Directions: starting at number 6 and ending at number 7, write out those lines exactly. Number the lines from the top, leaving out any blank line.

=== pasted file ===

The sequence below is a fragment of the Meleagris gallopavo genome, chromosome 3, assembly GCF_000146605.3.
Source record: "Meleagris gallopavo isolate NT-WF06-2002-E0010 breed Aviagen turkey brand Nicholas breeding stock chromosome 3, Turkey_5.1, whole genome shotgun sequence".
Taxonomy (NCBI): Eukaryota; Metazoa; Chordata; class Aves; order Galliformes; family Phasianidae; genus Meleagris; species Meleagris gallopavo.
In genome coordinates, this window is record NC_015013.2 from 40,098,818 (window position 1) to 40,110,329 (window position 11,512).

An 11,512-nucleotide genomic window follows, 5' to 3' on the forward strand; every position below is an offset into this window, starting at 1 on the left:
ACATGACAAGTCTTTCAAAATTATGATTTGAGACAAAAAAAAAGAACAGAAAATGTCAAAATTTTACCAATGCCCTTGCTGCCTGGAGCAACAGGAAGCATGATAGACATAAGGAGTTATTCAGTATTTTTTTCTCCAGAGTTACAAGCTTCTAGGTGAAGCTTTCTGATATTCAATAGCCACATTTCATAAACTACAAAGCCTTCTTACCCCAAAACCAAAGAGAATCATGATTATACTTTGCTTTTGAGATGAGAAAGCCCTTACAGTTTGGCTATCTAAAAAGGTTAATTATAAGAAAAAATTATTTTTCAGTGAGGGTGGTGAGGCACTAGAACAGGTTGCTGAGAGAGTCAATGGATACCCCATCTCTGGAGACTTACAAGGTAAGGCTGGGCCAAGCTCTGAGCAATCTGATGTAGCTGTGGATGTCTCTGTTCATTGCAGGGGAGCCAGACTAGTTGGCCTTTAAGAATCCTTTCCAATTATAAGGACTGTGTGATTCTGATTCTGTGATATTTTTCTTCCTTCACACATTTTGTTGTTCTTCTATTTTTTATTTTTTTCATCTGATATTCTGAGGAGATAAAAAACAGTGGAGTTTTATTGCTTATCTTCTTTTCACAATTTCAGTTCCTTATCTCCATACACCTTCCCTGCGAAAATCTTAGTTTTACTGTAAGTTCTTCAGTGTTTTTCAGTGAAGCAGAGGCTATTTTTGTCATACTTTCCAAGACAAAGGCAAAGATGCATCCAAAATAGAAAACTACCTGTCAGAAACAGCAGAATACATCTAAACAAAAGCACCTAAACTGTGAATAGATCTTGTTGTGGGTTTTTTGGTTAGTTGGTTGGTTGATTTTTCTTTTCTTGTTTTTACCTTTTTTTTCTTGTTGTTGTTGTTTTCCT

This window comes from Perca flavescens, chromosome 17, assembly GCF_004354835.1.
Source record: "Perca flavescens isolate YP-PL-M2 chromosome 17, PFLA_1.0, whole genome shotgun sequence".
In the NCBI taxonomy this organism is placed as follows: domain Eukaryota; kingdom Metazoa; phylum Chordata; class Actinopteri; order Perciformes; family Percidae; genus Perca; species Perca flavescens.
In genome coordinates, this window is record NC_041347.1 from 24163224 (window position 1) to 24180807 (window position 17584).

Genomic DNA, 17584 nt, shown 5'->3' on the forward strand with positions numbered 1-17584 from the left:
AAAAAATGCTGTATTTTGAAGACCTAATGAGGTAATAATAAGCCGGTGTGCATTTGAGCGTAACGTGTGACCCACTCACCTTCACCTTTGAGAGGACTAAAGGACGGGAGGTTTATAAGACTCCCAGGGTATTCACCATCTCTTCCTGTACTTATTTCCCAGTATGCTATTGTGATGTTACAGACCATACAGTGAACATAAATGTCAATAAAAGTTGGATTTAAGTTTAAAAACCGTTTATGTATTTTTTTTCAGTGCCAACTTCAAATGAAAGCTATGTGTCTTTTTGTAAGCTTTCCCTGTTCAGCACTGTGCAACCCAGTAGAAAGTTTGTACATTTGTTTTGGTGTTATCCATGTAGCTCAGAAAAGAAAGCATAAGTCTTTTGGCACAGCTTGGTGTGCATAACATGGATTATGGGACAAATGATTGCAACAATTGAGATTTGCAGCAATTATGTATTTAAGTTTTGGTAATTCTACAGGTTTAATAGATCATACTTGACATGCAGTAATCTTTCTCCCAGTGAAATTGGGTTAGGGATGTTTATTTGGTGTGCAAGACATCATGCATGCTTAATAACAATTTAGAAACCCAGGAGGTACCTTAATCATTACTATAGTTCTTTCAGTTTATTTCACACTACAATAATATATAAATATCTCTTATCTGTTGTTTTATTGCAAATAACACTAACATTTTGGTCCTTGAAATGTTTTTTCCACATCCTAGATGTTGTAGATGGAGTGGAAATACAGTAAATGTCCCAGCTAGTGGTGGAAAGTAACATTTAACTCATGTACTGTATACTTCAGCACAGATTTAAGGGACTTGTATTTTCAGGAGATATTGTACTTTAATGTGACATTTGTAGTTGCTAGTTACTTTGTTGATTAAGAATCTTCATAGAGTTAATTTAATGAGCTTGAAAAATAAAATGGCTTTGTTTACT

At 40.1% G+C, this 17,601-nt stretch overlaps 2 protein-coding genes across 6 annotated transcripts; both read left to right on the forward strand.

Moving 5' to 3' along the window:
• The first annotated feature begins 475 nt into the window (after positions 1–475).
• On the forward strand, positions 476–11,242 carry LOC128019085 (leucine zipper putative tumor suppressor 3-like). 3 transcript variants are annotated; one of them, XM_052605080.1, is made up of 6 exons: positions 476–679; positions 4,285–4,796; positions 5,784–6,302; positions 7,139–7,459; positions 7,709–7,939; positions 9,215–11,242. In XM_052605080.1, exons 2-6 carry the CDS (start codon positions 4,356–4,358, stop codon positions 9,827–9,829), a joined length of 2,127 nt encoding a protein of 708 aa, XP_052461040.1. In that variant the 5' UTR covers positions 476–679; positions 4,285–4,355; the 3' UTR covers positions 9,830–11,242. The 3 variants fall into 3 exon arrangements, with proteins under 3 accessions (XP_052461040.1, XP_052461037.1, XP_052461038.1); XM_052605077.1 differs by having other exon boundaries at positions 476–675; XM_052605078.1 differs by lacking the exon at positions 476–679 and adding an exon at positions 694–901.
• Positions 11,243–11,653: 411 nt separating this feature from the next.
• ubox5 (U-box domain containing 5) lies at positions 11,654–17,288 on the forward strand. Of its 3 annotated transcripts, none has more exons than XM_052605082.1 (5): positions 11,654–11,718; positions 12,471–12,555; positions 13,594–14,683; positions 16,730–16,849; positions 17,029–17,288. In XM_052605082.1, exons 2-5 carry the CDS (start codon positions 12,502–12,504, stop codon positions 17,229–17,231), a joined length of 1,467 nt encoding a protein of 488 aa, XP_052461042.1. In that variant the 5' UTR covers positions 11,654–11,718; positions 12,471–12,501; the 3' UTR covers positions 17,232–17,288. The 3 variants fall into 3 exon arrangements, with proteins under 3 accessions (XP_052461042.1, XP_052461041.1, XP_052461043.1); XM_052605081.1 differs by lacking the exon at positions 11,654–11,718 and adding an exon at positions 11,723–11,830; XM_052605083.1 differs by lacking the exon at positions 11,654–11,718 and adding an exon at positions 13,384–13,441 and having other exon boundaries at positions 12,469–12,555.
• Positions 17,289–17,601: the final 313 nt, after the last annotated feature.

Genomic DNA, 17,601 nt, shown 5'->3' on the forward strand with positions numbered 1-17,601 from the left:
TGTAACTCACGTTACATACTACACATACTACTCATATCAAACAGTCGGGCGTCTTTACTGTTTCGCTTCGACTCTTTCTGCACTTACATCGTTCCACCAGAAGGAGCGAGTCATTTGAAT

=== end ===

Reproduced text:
ACATGACAAGTCTTTCAAAATTATGATTTGAGACAAAAAAAAAGAACAGAAAATGTCAAAATTTTACCAATGCCCTTGCTGCCTGGAGCAACAGGAAGCATGATAGACATAAGGAGTTATTCAGTATTTTTTTCTCCAGAGTTACAAGCTTCTAGGTGAAGCTTTCTGATATTCAATAGCCACATTTCATAAACTACAAAGCCTTCTTACCCCAAAACCAAAGAGAATCATGATTATACTTTGCTTTTGAGATGAGAAAGCCCTTACAGTTTGGCTATCTAAAAAGGTTAATTATAAGAAAAAATTATTTTTCAGTGAGGGTGGTGAGGCACTAGAACAGGTTGCTGAGAGAGTCAATGGATACCCCATCTCTGGAGACTTACAAGGTAAGGCTGGGCCAAGCTCTGAGCAATCTGATGTAGCTGTGGATGTCTCTGTTCATTGCAGGGGAGCCAGACTAGTTGGCCTTTAAGAATCCTTTCCAATTATAAGGACTGTGTGATTCTGATTCTGTGATATTTTTCTTCCTTCACACATTTTGTTGTTCTTCTATTTTTTATTTTTTTCATCTGATATTCTGAGGAGATAAAAAACAGTGGAGTTTTATTGCTTATCTTCTTTTCACAATTTCAGTTCCTTATCTCCATACACCTTCCCTGCGAAAATCTTAGTTTTACTGTAAGTTCTTCAGTGTTTTTCAGTGAAGCAGAGGCTATTTTTGTCATACTTTCCAAGACAAAGGCAAAGATGCATCCAAAATAGAAAACTACCTGTCAGAAACAGCAGAATACATCTAAACAAAAGCACCTAAACTGTGAATAGATCTTGTTGTGGGTTTTTTGGTTAGTTGGTTGGTTGATTTTTCTTTTCTTGTTTTTACCTTTTTTTTCTTGTTGTTGTTGTTTTCCT

This window comes from Perca flavescens, chromosome 17, assembly GCF_004354835.1.